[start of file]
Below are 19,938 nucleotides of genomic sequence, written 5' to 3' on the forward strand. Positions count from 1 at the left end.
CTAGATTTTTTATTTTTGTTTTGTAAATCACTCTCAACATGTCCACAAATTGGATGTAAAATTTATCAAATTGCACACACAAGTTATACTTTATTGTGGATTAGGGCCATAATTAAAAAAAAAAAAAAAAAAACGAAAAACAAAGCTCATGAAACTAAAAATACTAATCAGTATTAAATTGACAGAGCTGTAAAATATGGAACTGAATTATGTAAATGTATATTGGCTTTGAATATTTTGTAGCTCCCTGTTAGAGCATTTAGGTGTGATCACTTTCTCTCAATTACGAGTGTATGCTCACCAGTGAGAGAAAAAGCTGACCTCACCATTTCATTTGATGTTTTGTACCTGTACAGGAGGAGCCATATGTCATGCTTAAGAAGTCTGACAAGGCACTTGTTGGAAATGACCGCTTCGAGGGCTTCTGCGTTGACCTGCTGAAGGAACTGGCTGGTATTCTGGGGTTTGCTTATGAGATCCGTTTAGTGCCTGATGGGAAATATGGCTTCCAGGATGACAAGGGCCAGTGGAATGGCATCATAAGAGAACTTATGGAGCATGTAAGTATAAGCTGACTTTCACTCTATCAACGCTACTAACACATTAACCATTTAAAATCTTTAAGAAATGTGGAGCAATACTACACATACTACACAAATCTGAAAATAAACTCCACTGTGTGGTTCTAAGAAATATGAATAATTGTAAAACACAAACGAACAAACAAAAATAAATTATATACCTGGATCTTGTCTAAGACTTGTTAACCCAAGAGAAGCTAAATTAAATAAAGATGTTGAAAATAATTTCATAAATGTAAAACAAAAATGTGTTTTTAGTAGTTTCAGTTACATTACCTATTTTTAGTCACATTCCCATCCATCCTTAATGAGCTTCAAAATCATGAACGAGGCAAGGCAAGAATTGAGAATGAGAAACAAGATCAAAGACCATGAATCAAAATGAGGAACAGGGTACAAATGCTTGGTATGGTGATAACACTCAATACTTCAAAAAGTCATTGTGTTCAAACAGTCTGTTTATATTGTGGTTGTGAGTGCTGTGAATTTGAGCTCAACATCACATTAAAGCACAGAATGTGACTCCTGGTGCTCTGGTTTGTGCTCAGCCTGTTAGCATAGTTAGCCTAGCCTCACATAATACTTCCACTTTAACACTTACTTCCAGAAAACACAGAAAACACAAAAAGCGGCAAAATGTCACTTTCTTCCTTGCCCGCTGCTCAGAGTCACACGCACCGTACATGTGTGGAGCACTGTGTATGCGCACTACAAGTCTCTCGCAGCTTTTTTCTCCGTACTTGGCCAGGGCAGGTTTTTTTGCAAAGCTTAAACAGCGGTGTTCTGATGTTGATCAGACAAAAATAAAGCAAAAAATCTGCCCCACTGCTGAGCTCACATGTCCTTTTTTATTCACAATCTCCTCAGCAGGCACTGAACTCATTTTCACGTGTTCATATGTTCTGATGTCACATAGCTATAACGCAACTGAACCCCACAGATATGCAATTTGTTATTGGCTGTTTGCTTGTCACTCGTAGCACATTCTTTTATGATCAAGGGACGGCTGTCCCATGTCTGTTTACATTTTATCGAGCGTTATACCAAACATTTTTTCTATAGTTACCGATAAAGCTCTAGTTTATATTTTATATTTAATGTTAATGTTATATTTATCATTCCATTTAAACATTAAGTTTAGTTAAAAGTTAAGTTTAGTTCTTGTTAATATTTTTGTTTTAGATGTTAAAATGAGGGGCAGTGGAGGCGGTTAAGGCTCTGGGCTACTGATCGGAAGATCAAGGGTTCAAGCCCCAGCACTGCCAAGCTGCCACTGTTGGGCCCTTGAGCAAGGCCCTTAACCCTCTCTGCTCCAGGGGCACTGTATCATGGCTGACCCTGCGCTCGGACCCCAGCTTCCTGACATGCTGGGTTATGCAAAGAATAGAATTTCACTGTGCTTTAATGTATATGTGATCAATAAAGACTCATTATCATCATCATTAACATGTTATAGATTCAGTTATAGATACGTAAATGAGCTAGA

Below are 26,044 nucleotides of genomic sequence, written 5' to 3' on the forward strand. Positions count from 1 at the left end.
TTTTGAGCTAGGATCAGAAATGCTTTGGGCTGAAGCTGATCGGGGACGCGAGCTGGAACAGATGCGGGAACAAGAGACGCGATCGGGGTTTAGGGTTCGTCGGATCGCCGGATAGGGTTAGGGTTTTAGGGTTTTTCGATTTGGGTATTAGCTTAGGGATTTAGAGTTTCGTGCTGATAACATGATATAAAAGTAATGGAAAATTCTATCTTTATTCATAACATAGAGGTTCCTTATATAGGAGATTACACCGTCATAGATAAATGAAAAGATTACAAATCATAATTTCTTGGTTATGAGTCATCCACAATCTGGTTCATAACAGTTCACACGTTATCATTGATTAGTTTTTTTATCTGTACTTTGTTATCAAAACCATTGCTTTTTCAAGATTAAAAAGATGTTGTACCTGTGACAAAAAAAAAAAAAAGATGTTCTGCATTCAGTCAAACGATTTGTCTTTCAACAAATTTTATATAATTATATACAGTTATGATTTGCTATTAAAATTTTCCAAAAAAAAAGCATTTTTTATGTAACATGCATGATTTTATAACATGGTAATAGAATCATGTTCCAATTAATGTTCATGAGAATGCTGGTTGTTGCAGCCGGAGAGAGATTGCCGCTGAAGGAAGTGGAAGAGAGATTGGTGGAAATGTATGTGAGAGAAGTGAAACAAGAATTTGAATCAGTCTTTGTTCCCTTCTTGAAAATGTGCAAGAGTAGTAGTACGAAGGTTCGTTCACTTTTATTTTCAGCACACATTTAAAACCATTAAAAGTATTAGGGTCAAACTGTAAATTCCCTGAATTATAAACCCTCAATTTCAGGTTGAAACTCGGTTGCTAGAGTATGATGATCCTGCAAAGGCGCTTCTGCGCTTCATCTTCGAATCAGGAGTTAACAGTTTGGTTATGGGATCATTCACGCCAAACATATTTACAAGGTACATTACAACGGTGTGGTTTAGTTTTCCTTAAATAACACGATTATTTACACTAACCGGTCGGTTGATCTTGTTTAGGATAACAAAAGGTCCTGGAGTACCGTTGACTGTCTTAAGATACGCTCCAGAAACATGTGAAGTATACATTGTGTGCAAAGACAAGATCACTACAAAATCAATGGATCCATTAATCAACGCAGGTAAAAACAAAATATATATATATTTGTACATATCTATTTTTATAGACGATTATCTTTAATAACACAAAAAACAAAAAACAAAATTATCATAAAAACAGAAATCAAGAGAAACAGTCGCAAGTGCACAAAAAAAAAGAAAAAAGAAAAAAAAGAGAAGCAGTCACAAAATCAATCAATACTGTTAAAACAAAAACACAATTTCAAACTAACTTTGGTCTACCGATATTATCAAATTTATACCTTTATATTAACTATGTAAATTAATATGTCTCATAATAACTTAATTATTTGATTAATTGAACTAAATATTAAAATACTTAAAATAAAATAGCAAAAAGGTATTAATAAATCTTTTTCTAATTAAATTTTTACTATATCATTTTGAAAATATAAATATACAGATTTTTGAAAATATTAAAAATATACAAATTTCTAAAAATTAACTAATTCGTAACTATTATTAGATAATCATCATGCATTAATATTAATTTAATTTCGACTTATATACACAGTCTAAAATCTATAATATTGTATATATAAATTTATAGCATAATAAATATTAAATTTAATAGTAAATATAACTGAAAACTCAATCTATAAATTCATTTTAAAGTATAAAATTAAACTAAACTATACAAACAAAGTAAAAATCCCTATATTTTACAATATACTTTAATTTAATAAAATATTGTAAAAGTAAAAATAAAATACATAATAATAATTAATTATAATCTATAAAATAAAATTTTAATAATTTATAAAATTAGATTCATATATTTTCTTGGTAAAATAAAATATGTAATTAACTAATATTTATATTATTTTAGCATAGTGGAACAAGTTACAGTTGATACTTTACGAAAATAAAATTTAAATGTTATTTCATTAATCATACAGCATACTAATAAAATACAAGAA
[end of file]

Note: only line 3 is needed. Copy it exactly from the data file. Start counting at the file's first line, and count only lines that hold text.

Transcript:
Below are 26,044 nucleotides of genomic sequence, written 5' to 3' on the forward strand. Positions count from 1 at the left end.